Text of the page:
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Farmland Finder: Value in a name

Farmland Finder

There was nothing wrong with Terva.Ag, the Ames-based company that serves as an online marketplace for agriculture real estate in Iowa.

But when the software was upgraded, an opportunity to rebrand the company presented itself.

“After talking with customers and clients, brand recognition is really important and we wanted something that was more descriptive of what we help people do,” founder Steven Brockshus says.

So Terva.Ag turned into

The software update to essentially split the product into two sides, Brockshus explained. The customer-facing side allows users to search and find any property for sale in Iowa, for free. Properties can be compared to others in the same county and a new feature allows users to contact a local agent to get more information about the land.

The business-to-business side sells access to historical sales data to farmland professionals.

“Before, we saw the product all as one,” Brockshus says. “But as we started digging into it, our messaging wasn’t very clear and it was hard to describe what you get for free and have to pay for. So we learned if we make more of it accessible, make it more robust and streamlined for folks trying to find land for sale, we can build up that side of the business.”

Having a growth mindset

The focus is going to remain on Iowa but Brockshus said by the end of 2018 he’d like to provide the service for other Midwest states.

“There’s a lot happening in the space right now,” Brockshus says.

Brockshus said he was able to raise a pre-seed round of funding with a group of Iowa angel investors and will start another funding round by the end of the year to scale the business. He did not want to disclose any deal specifics.

“It’s been great having people right here in the state get behind the idea,” Brockshus said.

Leveraging available resources

Brockshus views himself as a result of Iowa’s entrepreneurial ecosystem.

He originally started Terva.Ag in 2015 as a student at Iowa State University, in an ag entrepreneurship class. He took advantage of resources at Iowa State University and in the Ames startup community, plus Venture School at the University of Iowa. Brockshus was also a winner at a pitch competition in Western Iowa.

“I feel like I’ve benefited from everyone trying to work together,” Brockshus says. “There’s resources no matter what side of the fence you are on, I’m just grateful to be plugged into all different communities in Iowa. And I know that’s something a lot of communities are working on, to work better with different communities.”

Previous Coverage

Startup Stories: Buying and selling land through Terva.Ag – Nov. 21, 2017

Terva, Smart Ag among nine startups receiving funding – Sept. 25, 2017

ISU grad starts Terva. Ag – July 5, 2017







Farmland Finder: Value in a name | Clay & Milk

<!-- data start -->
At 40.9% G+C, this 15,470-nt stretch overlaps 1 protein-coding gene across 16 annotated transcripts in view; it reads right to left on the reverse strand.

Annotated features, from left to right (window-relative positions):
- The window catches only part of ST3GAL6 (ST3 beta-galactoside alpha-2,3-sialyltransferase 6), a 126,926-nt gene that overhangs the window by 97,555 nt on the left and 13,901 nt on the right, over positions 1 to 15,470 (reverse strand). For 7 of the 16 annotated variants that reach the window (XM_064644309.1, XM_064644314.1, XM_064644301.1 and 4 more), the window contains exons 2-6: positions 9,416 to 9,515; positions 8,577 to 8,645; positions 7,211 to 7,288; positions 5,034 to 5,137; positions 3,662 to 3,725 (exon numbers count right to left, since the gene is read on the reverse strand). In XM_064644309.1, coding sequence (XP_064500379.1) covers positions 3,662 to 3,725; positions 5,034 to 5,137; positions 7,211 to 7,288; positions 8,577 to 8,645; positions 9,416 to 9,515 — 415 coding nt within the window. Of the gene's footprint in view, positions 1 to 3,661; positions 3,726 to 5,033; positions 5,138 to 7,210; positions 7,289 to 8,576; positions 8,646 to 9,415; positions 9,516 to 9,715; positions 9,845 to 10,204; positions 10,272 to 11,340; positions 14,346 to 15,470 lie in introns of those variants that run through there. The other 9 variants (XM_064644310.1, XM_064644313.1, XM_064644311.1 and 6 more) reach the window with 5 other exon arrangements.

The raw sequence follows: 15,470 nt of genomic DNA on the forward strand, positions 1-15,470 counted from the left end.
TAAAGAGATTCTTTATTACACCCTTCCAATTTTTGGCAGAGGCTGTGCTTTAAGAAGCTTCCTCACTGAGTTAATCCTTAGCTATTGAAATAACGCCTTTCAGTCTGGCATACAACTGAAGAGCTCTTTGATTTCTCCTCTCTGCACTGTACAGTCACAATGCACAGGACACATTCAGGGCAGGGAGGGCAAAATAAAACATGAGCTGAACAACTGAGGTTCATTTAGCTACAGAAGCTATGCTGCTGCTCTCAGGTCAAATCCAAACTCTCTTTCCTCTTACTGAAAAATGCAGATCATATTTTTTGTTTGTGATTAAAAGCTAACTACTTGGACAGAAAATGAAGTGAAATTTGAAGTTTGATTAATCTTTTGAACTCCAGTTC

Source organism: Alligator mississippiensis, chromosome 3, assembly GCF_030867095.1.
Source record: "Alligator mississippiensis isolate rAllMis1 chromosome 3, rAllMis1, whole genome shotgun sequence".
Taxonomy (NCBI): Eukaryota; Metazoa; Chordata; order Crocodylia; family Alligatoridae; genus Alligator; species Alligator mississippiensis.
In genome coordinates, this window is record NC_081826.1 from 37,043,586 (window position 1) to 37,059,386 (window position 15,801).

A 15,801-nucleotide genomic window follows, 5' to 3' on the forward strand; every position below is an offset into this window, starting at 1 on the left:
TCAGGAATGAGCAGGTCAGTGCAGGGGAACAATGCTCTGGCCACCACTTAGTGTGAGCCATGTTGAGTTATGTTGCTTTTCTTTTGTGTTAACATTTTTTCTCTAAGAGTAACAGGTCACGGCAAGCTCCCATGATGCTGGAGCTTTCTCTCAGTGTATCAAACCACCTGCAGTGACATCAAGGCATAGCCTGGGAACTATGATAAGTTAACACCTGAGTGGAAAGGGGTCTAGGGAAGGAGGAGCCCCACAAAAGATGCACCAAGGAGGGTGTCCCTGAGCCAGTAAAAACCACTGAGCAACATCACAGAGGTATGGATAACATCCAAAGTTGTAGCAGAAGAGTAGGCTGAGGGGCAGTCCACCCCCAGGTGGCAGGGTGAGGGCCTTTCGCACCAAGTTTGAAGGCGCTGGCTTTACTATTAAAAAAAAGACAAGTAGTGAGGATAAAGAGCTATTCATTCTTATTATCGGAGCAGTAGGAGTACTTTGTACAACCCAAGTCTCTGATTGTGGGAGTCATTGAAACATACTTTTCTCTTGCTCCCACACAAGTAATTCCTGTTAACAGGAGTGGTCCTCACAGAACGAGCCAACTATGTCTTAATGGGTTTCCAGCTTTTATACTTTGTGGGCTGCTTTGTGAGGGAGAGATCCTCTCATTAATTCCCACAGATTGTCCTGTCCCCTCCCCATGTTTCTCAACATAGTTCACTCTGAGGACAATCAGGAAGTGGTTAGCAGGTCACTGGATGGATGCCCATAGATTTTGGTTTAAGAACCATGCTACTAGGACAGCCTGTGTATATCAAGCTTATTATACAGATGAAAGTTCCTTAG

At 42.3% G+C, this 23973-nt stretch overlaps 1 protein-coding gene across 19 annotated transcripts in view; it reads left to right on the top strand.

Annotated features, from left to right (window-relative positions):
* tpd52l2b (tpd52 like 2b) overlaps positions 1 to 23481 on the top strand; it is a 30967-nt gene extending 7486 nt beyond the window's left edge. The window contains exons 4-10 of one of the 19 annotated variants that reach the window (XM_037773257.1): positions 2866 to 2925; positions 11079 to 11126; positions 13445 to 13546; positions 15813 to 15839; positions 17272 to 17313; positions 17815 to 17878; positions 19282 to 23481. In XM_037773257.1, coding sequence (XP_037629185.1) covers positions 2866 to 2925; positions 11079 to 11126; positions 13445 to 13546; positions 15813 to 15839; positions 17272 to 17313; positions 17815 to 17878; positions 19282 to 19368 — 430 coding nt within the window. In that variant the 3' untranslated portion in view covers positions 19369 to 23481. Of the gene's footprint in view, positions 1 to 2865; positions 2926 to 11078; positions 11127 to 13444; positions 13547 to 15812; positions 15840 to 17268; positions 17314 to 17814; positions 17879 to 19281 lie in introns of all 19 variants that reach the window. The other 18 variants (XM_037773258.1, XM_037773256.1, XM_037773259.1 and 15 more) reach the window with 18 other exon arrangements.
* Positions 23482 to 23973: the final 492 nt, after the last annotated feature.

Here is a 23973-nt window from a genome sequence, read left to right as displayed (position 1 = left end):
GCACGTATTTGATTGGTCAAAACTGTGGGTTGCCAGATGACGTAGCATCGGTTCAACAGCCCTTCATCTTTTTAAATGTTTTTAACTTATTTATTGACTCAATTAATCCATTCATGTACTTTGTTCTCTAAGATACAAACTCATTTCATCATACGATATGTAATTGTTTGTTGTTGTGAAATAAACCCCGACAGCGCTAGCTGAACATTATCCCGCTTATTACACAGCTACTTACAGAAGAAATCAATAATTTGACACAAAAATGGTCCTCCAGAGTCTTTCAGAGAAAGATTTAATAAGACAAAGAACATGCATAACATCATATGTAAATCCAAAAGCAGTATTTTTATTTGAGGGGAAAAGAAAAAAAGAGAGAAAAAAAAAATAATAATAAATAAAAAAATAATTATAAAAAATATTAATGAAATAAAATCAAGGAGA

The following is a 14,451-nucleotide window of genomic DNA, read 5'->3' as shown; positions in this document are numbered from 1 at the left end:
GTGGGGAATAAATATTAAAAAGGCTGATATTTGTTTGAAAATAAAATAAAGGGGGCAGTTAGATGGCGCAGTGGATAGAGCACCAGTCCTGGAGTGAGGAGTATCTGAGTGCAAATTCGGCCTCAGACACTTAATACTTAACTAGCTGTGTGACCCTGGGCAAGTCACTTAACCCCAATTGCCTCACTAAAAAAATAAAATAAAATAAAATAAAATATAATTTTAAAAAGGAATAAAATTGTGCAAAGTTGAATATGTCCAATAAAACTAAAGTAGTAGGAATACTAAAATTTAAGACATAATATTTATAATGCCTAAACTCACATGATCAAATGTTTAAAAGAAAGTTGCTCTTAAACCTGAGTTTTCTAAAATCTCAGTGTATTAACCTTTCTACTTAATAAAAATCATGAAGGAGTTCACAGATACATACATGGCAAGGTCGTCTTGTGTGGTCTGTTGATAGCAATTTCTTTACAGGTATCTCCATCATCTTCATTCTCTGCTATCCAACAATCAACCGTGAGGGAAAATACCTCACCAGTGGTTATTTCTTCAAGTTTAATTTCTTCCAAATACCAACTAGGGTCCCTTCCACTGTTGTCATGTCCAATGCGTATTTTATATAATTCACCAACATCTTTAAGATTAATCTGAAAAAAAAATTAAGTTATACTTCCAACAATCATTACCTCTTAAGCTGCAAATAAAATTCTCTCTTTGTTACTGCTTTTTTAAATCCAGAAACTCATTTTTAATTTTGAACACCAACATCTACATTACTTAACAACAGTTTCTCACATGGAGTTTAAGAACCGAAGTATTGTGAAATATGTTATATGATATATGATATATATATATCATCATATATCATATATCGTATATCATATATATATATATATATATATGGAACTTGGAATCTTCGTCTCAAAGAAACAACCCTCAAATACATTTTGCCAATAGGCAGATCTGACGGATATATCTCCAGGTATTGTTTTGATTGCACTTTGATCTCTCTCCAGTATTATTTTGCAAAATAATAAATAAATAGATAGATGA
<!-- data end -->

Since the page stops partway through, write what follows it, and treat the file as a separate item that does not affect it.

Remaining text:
A central Iowa ag-tech accelerator has secured more backers and finally has a name. The Greater Des Moines Partnership first announced the accelerator last year, naming four initial investors. On Monday, the Partnership said the program will be called the "Iowa AgriTech Accelerator" and named three new investors. The new investors include Grinnell Mutual, Kent Corp. and Sukup Manufacturing, all Iowa companies. They join investors Deere & Co., Peoples Co., Farmers Mutual Hail Insurance Co. and DuPont Pioneer. Each investor has agreed to put up $100,000 for the first year of the accelerator. Startups entering the program will receive $40,000 in seed funding in exchange for 6 percent equity. Tej Dhawan, an angel investor and local startup mentor, is serving as interim director until the AgriTech Accelerator names a permanent leader. Dhawan held a similar role with the GIA before Brian Hemesath was named as managing director. As interim director, Dhawan said his main job includes hiring the accelerator's executive director, establishing a business structure and initial recruiting for the first cohort. The accelerator will place few filters, such as location and product, on the applicant pool, Dhawan said. "When you’re seeking innovation, innovation can come from every corner of the world so why restrict ourselves," he said. One area the the AgriTech Accelerator won't recruit from is biotech. For its first cohort, the AgriTech Accelerator will work out of the GIA's space in Des Moines' East Village, Dhawan said. A future, permanent home is still to be decided. The accelerator's program will host startups from mid-July through mid-October, ending with an event connected to the annual World Food Prize. The GIA, which the AgriTech Accelerator is based on, also ends with presentations at an industry event. The accelerator has also started lining up a mentor pool. The Iowa Corn Growers Association, Iowa Soybean Association and the Iowa Pork Producers Association have agreed to provide mentors, as has Iowa State University. While the AgriTech Accelerator is loosely based off of the GIA, it will differ in its business structure, Dhawan said. The GIA runs through a for-profit model for both operations and its investment fund. The AgriTech Accelerator will have a nonprofit model for its operations and a for-profit setup for its fund. Dhawan said the nonprofit model is being used so the accelerator can better work with other nonprofit partners, such as trade associations. "These are all organizations that are nonprofits and can be amazing stakeholders without ever having to be investors in the accelerator," he said. "It becomes easier to work with trade associations in their nonprofit role when we are also a nonprofit." When it's up and running, the AgriTech Accelerator would be one of a handful of ag-focused startup development programs in Iowa. Others include the Ag Startup Engine out of Iowa State University and the Rural Ventures Alliance from Iowa MicroLoan. Matthew Patane is the managing editor and co-founder of Clay & Milk. Send him an email at